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January 11, 2012 5:19 pm
Unlucky number four? In spite of a reputation for toughness, European Union regulators have blocked only three proposed mergers since 2004, including two blatantly anticompetitive airline tie-ups. Now they have their sights trained on the plan by Deutsche Börse and NYSE Euronext to form the world’s largest exchange operator.
Competition tsar Joaquín Almunia is backing his officials’ view that remedies offered by DB/NYSE to address a potentially commanding position in European exchange-traded derivatives are inadequate. That bodes very badly for the deal, given the competition commissioner’s traditional clout. Trouble is, blocking the merger would probably be the wrong call. Even critics concede that the deal would bring market benefits. (The parties themselves claim that cross-margining could free up as much as $4bn for market users over 2-3 years.) Promised concessions would also give rivals some access to DB’s Eurex Clearing arm, so starting to open the exchange’s trading/clearing silo. Maintaining the status quo would mean that it will be down to legislation to achieve this result. That could take years.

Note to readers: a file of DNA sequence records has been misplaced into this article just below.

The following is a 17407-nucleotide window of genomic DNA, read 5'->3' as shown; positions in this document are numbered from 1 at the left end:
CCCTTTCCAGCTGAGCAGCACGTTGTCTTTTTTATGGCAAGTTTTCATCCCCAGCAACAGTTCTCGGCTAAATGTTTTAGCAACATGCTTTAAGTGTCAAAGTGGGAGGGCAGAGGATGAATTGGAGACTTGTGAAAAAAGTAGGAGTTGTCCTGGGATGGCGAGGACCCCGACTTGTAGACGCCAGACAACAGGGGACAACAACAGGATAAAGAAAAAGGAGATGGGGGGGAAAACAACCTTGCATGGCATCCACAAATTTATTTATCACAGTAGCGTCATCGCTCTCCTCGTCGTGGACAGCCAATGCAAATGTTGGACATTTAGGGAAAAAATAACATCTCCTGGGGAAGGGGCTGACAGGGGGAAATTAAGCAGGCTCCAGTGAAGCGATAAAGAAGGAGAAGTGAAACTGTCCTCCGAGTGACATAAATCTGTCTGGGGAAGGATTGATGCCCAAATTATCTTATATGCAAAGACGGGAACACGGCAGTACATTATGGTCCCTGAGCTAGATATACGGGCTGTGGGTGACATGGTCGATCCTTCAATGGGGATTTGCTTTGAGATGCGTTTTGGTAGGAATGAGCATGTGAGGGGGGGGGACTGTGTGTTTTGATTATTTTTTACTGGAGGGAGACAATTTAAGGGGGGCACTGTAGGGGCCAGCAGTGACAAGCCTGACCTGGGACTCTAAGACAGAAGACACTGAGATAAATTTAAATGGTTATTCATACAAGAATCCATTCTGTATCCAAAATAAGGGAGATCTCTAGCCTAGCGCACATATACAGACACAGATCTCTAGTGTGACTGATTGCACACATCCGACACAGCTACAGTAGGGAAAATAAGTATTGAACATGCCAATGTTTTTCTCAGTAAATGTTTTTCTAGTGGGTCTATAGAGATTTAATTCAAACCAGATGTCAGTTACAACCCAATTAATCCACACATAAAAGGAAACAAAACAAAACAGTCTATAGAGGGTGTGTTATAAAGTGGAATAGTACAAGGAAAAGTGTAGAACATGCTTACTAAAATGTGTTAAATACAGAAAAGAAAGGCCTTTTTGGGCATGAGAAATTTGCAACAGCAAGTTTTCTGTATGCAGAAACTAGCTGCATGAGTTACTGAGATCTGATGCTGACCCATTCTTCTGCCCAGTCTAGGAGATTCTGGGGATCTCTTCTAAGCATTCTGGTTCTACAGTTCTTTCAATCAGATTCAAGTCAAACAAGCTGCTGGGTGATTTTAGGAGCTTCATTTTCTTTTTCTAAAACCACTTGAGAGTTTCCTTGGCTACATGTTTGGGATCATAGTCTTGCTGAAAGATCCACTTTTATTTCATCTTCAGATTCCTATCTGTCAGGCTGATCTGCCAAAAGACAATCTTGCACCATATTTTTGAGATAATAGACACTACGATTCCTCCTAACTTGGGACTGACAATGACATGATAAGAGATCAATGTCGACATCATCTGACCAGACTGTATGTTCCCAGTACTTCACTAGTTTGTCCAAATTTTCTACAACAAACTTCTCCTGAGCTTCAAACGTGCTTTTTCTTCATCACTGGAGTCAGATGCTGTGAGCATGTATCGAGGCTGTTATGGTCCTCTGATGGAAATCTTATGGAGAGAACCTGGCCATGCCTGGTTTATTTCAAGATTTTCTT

Opponents argue that blocking the deal will help maintain competition in terms of new products in Europe while keeping pricing honest. But this is hardly an industry on the take: pricing pressure is downward, technology changes rapidly, and the landscape for players and products is shifting. The exchange trading of derivatives in particular is a global – not regional – playing field and should be assessed as such. A final decision is due by February 9 and rests with all 27 EU commissioners. A ‘no’ would benefit the City of London and the London Stock Exchange. And there would also be smiles in Chicago, where the US has already created its own exchange behemoth through the 2007 CME/CBOT merger.
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